Ready for a challenge? We’re looking for 20 Muslim women to be sponsored to take on The Nuts Challenge on Saturday 1 September to raise funds for Leicester based grass-roots community organisation, Somali Development Services (SDS), inshallah. You don’t have to be super-fit to take part; you just need a good sense of humour and bags of determination. Continue reading Eid Mud Run 2018 – Let’s go nuts!
This is a guest post by Yatie Nadzli , sharing 20 helpful tips on getting the most out of your Mud Run. Earlier this year, Yatie took part in the Viper Challenge, Asia’s biggest obstacle course event.
1. Form a team of fabulous teammates and prepare to have fun!
Hold onto your hats: this is going to cheer you up. Orphans in Need have a fabulous challenge lined up for you this September: their perfectly muddy off road obstacle course race, Insane Terrain, is back, spanning either 5km or 10km (your choice).
Taking place on 27 September near Peterborough, it’s a sponsorship event designed to help build a safe and loving orphanage providing holistic care for 150 orphans in Kashmir. Every pound that you raise by taking on this challenge will go towards making this vision a reality.
For more information, visit their Insane Terrain web page and sign up today. This is definitely a date for your diary!
This is a guest post by Kanza…small reflections on her big journey from mattress to marathon!
“I can’t run…you’re so committed and good at it and I can barely walk a kilometer without wanting to collapse…”
These were the words uttered by a friend when I asked her to consider joining me in a 5k race for fun awhile back. At the time we both chuckled and then the conversation moved on…but later that night I sat down and reflected on her words and suddenly the enormity of my own running journey hit me.
I am Kanza and I have run fifteen 10k races, have two 8.5mile race medals and am currently training for my very first half marathon in Birmingham this October in which I will be raising money for Islamic Relief’s #Running4Gaza campaign Inshallah. I also ran over 15km last night…for fun…and will soon be training with the Birchfield Harriers in Birmingham (the same team that Olympic gold medalist, Denise Lewis trained with).
But wait!! Before you decide to stop reading…let me tell you more about the real me….
I am also the same Kanza, the girl whose school report for PE, year on year, recorded an A- for effort but a D+ for physical skill. In a nutshell I was keen on sports and running but the teachers also knew I was completely and utterly rubbish! Yes I was that girl who wanted to be the committed cross country runner but couldn’t walk a kilometer without wanting to collapse. I was the kid that no one wanted on their team and would inevitably be the last person to be picked for a team simply because the reluctant team captain had no choice! I was the teen, with knock knees who would almost always end up falling over whilst trying to run because her knees were turned inward and would bash against each other and trip her up when attempting to run.
But now fast forward to 15 years later and here I am running for fun, playing sport for fun and somehow along the way I became good at it…at an age where sports people are often considered past their prime!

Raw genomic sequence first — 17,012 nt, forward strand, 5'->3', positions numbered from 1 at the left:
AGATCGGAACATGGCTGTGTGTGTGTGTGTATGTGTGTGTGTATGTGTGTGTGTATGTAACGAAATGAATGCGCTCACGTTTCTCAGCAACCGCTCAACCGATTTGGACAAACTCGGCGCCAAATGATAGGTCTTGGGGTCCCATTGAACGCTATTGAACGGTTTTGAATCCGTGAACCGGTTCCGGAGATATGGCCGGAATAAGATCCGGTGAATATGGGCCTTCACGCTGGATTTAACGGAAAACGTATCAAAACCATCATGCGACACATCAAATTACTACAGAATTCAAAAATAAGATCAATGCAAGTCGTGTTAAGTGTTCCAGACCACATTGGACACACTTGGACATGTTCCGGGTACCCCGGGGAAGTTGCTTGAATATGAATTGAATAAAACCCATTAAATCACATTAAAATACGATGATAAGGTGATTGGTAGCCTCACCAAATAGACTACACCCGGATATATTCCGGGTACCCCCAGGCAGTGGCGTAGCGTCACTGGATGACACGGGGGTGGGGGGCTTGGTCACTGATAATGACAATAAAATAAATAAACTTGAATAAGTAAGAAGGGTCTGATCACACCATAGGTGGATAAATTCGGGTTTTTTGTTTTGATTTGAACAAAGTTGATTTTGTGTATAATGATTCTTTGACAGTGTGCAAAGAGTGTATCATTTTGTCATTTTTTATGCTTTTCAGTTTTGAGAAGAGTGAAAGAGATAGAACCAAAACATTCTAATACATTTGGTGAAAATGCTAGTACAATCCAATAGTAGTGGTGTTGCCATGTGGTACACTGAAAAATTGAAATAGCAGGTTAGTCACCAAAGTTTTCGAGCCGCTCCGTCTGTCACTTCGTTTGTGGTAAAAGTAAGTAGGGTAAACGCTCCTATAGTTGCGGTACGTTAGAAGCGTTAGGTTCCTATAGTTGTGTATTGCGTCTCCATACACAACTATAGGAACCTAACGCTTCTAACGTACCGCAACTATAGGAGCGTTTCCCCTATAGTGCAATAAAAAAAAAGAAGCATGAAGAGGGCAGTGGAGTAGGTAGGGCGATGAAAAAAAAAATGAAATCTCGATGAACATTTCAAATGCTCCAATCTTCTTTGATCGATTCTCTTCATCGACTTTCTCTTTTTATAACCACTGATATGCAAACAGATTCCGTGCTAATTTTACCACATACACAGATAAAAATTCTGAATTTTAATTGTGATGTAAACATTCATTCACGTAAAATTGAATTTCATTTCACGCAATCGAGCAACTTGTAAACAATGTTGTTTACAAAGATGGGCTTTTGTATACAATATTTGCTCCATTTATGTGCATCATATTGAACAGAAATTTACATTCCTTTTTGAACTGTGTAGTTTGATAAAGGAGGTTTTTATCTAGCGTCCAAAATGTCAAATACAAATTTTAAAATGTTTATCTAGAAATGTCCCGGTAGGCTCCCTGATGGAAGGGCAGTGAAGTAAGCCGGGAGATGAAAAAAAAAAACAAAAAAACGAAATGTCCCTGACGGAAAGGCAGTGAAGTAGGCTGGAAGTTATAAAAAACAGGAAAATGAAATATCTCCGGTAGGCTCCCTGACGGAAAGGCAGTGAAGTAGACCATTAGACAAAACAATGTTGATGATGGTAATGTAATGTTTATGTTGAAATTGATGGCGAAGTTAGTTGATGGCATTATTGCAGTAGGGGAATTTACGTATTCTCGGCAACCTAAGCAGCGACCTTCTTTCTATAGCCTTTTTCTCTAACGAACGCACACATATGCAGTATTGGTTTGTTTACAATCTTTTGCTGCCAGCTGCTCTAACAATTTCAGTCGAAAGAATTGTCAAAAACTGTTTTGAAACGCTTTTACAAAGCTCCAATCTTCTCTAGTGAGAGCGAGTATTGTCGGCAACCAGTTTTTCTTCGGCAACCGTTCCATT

So how on earth did that happen?
The purpose of this post wasn’t to boast but to share my journey from my mattress to marathon. I hope that my journey encourages others. Many girls out there will probably identify to some extent with the second description of me, but very few will be able to imagine that they too can become the sporty version. But I promise you that Inshallah you can…and here’s just a few tips to get you started:
1. Move your mind
Nope that is not a typo…the biggest hurdle people think they have to overcome when wanting to start running is often considered to be the body but actually the real obstacle is your mind. The little voice that says “No not today it’s cold” or “Maybe I can run tomorrow” – (yes you know which voice I am talking about !) Well that voice needs to be silenced! The best way to do it is to make a firm intention to go out and do that run (even it if just 100 metres or just one lap round your back garden). Stick it in your diary as an appointment and make sure you keep it! Stick post-it notes on the mirror to remind you, alerts on your phone, put your running trainers somewhere visible, etc. All these (not so) subtle cues within your environment will set your mind in gear and prepare it for the physical challenge.
2. Accept you will find it really hard at first
The first time you attempt to run you will probably have grand visions of it feeling easy…but I will be honest with you…it won’t be…you will wobble, you will feel horribly out of breath very quickly, and you will wonder how on earth does a brother like Mo Farah make it look so darn easy? But hey, that’s ok! The first time I tried to run, I honestly barely managed a kilometer before I was sick in the park (classy I know!) But you know what? Even if you only manage 100 metres…that’s more than the person still lying on their mattress! And that my friend…is a small achievement to give you a boost! Which leads me nicely to my next tip…
3. Don’t give up
Yes those first few runs will be hard and you will wonder why on earth you’re putting yourself through it, but have patience and persevere – I promise it gets better! In my own personal experience it took 2 months of running twice a week (Saturday and Sunday) before I managed to see the benefits…my 100 metre runs became 5kms, I had more energy, felt healthier and weirdly, I felt strange if I didn’t go out for a run…we are creatures of habit…as long as we repeat the task a few times, our mind and body expect us to continue. Even if you only run once a week for a couple of hundred metres – keep it up – it is better than nothing!